Test results. “Get a good sense of how many impressions the average customer will see per visit— is your message rotating with other messages and, if so, what view time is allotted? Finally, be sure to experiment with emerging media and measure your results,” added Rogers.

Leverage partnerships. “Consider these opportunities as a larger initiative to help grow business and partnership opportunities, idenfiying ways to leverage incremental merchandising and promotional partnerships. This should be one piece of an overarching strategy,” said Tracy Butler, Director of Corporate Accounts, Hoosier Lottery.

Florida Lottery Program

Last year, the Florida Lottery’s holiday campaign media buy included in-store POP screens and audio.

Holiday scratch off tickets were featured in an animated presentation featured on screens located at checkout next to registers and ATMs inside Circle K and 7-Eleven stores statewide and played 12-second video spots (no audio) to promote purchases.

The Florida Lottery’s in-store audio featured the Holiday Scratch-Offs with Santa’s voice and aired over a network that ran 15-second spots inside Speedway Stores (15-minute intervals) in the Miami and West Palm Beach markets.

The test of in-retail advertising was a success. “In-store is deemed successful in combination with GSTV, delivering a positive ROI ($8.80). GSTV and in-store ROI deliver the second highest ROI across all advertised mediums. Unfortunately, we don’t have hard numbers to specify success measures with the Holiday campaign specifically, as the ROI is not measured by campaign,” said Seale.

“Furthermore, when comparing Circle K Holiday ticket sales during the period of in-store/audio advertising (11/4/19-1/12/20), the Florida Lottery saw a +5.17% lift in sales for stores with in-store/audio advertising compared to stores without in-store/audio advertising,” added Seale.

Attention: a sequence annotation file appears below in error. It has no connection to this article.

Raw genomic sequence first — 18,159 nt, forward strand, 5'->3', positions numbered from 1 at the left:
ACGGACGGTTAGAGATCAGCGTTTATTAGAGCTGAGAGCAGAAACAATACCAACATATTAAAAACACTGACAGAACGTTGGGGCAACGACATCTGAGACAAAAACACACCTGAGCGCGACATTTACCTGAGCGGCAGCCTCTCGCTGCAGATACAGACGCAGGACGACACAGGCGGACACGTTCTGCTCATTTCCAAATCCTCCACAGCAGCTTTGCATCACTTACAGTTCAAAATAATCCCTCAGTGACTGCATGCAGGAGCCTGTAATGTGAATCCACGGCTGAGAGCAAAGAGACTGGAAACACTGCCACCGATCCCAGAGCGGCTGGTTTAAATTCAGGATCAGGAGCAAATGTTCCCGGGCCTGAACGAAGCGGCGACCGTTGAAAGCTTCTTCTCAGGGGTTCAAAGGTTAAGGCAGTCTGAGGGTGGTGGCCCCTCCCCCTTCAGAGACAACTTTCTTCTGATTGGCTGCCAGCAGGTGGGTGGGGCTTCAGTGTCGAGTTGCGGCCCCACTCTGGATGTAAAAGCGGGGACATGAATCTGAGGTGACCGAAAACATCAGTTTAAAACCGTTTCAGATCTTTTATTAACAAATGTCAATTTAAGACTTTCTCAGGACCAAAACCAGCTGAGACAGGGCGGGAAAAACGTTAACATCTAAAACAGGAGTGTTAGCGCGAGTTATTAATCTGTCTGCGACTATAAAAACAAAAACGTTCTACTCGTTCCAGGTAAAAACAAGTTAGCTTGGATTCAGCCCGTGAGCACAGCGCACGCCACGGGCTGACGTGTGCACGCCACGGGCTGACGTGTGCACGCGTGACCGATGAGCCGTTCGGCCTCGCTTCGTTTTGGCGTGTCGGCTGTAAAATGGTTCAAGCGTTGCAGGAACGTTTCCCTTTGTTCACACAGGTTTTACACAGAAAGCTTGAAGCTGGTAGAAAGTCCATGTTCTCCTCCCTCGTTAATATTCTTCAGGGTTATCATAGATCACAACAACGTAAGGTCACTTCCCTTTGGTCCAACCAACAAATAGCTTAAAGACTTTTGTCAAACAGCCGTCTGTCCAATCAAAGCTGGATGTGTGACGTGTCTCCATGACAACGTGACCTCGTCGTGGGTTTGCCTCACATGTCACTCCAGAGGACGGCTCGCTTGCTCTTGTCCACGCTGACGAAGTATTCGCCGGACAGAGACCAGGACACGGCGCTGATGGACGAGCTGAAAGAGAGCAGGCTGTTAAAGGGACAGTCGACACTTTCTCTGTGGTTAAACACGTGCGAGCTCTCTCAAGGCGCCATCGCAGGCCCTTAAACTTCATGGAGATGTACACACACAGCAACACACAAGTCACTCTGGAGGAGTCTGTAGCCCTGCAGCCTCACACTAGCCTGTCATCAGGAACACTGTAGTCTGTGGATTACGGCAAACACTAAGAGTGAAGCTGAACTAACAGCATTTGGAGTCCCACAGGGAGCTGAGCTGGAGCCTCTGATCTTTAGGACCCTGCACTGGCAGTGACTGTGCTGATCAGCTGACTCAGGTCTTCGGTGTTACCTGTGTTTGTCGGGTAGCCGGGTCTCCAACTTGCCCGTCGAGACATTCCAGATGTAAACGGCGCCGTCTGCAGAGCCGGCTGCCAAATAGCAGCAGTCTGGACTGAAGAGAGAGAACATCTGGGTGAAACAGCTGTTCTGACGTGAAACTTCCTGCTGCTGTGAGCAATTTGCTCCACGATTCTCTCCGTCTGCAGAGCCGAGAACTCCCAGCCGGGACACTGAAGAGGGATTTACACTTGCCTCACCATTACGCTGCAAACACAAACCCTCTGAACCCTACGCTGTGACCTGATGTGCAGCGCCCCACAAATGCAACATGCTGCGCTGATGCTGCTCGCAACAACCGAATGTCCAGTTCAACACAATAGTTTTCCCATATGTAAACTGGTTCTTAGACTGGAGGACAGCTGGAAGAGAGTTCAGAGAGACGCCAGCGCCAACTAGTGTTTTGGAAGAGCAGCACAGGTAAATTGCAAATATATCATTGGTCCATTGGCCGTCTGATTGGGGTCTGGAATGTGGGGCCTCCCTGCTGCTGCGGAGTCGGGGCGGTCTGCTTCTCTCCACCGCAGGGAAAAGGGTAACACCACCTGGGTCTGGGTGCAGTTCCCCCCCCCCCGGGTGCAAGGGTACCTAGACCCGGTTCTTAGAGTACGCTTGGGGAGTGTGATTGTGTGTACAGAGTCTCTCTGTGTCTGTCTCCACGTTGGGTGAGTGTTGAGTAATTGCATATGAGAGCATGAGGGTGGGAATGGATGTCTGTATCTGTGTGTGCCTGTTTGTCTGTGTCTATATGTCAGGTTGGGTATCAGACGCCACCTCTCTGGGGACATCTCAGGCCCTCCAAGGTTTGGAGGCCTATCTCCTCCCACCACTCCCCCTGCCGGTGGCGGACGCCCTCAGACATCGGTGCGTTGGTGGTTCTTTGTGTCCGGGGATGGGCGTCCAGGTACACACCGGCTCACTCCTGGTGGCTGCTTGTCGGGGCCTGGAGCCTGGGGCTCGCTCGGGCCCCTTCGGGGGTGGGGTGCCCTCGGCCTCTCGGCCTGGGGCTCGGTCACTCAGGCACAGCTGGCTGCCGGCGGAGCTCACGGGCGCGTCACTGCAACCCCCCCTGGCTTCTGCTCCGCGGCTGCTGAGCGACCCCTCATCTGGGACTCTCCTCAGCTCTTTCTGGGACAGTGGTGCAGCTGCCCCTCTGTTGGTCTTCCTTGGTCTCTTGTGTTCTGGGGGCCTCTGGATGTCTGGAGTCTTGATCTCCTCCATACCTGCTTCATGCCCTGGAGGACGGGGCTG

The Florida Lottery In-Store ROI is measured with several different components by a third-party vendor. “Components within the measurement include: Total Sales, Delivered Impressions, and Media costs analyzed on a fiscal year basis. The ROI of $8.80 (from the Florida Lottery FY20 Marketing Mix Model Study, dating 2018 – 2019) attributed to in-store is both a combination of GSTV, in-store Screens and in-store audio,” explained Seale.

The Florida Lottery is making some changes to its holiday marketing program in fiscal 2021. “For in-store specifically, we have added overlays to the GSTV spot to promote Holiday Bonus Play,” said Seale. “We will also have a quick quiz that runs after the Holiday GSTV spot with fun questions about the Holiday Scratch-off games. The overlays and quizzes provide an engaging experience for our players.”

The Florida Lottery is advertising on in-store screens within convenience stores as part of its annual plan. It will support each major product in fiscal 2021.
“PPK recommended removing in-store audio from the media plan in an effort to purchase additional OOH opportunities that are more visual and impactful to consumers (i.e. additional in-store screens and video motion walls within c-stores),” said Seale.

Hoosier Lottery Program

The Hoosier Lottery believes in-retail advertising is an emerging partnership opportunity. “We work with our media agency and directly with our Key Accounts to bring the holistic promotional approach to life. We will continue these efforts and expect expansion as more of our chains incorporate this into their store experience,” said Baker.

Hoosier Lottery began utilizing digital walls/boards at Circle K beginning in February 2017. “We pioneered the growth of the Circle K video walls with 33 Degrees in Indiana and were even able to define the geography for the larger rollout in Indianapolis,” said Baker.

Hoosier Lottery’s in-store screen efforts have been focused on Scratch-offs. The tests were deemed a success. “In one of our early tests digital board locations were up over 13% year over year in Validation Based Sales and up nearly 12% in total sales,” said Butler.

The lottery’s fiscal 2021 advertising budget included in-retail advertising. “Our current plans extend through June 2021 and will continue to include the use of in-store video to support Scratch-off promotions. We will continue to build on our efforts based on results and opportunities,” said Baker.